can an older lab be trained and work as a young started dog

Retriever breed specific questions. Kennel information requests, etc.

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Postby terryg » Mon Mar 24, 2008 5:29 pm

if you're asking can this dog be taught everey thing as you would teach a puppy ofr finished retriever work, it certainly can.

it will have its pros and cons.

the pros are the dog can learn and move much faster through the training.

the con is is has never had to do this and may not be inclined to do it voluntarily. howver it could just love it also.

in either case it it doesn't make much differeence.

labs are working dogs and love to work. all you have to do is show the dog what you want and how it gets to work all the time. show it and he will do the rest.


start buiding the drive to retrieve until the dog is nuts over it and then build the rest of your training form there.

same as a pup! :wink:
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Postby KYgsp » Tue Mar 25, 2008 8:14 am

terryg wrote:if you're asking can this dog be taught everey thing as you would teach a puppy ofr finished retriever work, it certainly can.

it will have its pros and cons.

the pros are the dog can learn and move much faster through the training.

the con is is has never had to do this and may not be inclined to do it voluntarily. howver it could just love it also.

in either case it it doesn't make much differeence.

labs are working dogs and love to work. all you have to do is show the dog what you want and how it gets to work all the time. show it and he will do the rest.


start buiding the drive to retrieve until the dog is nuts over it and then build the rest of your training form there.

same as a pup! :wink:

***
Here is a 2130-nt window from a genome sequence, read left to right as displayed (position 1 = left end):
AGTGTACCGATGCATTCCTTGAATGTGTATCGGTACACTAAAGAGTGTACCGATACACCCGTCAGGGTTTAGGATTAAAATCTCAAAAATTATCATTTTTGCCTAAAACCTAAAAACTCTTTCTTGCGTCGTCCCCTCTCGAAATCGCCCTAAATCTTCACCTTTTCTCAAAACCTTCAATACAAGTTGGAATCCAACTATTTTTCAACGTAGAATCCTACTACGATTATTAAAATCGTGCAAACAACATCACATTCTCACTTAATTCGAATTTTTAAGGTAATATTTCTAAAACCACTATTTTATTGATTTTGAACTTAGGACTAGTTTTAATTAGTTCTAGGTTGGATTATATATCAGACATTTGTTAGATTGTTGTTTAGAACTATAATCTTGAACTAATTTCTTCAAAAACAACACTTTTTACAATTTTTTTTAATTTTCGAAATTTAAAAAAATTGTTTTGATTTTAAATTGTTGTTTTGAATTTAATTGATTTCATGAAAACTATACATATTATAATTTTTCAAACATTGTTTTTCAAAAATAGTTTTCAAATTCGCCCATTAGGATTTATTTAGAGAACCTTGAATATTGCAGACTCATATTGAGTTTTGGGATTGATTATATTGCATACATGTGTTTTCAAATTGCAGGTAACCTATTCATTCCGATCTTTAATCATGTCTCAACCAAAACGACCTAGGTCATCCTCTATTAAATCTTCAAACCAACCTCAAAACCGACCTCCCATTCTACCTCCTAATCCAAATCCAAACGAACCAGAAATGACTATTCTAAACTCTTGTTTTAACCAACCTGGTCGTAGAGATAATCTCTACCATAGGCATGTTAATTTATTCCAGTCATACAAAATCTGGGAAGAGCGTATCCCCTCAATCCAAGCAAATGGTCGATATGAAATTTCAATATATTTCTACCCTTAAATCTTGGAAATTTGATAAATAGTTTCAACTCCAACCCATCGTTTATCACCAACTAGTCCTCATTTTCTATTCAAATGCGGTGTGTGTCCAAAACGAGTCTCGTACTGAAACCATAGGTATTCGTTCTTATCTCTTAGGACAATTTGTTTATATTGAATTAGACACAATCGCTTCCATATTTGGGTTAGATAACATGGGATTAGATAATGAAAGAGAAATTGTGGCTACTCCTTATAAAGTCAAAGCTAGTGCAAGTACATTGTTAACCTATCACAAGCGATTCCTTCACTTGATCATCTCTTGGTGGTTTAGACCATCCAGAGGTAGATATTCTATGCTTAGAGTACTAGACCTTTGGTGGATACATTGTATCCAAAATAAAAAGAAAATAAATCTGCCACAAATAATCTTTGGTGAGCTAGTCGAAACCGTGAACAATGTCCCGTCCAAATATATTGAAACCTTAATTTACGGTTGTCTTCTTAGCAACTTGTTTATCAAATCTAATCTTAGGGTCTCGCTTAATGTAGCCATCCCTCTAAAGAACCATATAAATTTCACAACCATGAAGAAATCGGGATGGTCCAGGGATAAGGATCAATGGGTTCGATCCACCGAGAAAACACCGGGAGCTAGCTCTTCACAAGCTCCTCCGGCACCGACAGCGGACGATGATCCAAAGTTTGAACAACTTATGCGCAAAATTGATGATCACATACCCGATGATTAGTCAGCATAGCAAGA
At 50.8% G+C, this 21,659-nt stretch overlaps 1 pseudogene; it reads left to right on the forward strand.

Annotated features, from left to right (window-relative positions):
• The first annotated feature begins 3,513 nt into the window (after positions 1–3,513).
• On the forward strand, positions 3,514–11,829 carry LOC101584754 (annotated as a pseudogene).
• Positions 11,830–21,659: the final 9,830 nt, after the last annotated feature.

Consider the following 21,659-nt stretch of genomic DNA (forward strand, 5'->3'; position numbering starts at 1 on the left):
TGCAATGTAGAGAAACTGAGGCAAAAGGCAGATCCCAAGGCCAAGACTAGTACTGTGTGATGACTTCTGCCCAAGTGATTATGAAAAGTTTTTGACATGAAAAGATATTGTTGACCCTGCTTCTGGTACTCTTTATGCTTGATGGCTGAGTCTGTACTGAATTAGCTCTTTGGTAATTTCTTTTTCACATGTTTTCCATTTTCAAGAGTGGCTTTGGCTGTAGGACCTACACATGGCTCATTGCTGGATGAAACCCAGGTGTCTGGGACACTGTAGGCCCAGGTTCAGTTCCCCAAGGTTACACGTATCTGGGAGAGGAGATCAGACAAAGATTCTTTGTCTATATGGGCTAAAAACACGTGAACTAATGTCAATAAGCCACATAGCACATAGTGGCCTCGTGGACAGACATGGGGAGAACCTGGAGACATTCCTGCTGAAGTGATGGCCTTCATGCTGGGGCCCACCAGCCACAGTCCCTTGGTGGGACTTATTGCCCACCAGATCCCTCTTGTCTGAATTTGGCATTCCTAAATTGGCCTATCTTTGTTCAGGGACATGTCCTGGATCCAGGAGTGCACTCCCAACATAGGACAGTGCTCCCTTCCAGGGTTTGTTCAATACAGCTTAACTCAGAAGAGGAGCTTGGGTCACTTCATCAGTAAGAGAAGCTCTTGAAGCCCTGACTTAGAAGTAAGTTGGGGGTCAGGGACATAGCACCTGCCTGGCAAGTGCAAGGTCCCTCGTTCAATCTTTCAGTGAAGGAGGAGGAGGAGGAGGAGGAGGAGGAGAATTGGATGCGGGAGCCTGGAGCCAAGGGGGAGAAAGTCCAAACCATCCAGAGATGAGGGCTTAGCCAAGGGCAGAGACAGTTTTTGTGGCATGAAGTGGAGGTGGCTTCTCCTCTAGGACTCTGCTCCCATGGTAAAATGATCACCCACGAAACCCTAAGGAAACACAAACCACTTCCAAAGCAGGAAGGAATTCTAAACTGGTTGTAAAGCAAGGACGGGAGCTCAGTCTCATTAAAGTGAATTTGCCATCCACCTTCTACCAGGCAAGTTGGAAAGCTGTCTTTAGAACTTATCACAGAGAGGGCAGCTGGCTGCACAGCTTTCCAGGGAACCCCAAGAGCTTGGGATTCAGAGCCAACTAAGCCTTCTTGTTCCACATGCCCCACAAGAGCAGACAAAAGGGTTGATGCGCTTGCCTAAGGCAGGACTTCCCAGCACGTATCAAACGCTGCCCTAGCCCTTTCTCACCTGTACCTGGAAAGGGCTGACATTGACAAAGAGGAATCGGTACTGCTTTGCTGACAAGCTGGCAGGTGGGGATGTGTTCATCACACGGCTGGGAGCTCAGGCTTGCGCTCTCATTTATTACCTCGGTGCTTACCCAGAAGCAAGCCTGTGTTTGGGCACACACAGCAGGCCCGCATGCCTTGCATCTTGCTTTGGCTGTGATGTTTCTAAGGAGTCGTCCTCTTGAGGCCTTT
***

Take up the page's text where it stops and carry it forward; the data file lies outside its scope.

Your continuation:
I agree with Terry.

The only real negative I have seen with older dogs is if they were with less than careing owners. Not necessrily abused animals per se but owners that just left them kenneled and never had any contact. I have seen some dogs that were ruined because of that, simply too nutty and scared of things to fool with training.

The only other thing that you might have to contend with is bringing out the dogs desire if it has never been introduced to a hunting situation and birds. It might take you a little longer to get him interested and started than it would a puppy. If it is a well bred dog it shouldn't take very much at all though.
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Postby Kiger » Wed Mar 26, 2008 7:56 pm

I concur with Terry also,

Take it and throw some bumpers. Then plant a pigeon or two. Odds are it will be just fine.
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Postby KY Duck Hunter » Fri Apr 25, 2008 7:08 am

You should definitely be able to train an older dog. A lot of older hunting dogs become service animals or therapy animals later in life. The only problem (and it's not really a problem) is going to be drive. It may take a little creativity to spark that, but if it's a good dog, it shouldn't take too much effort.
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Postby Doc E » Fri Apr 25, 2008 8:37 am

Good info and advice so far.
Another possible negative about training an older dog is the "untraining" of bad habits or bad prior training. Otherwise, go for it. Just pretend the dog is a puppy and start on page one.


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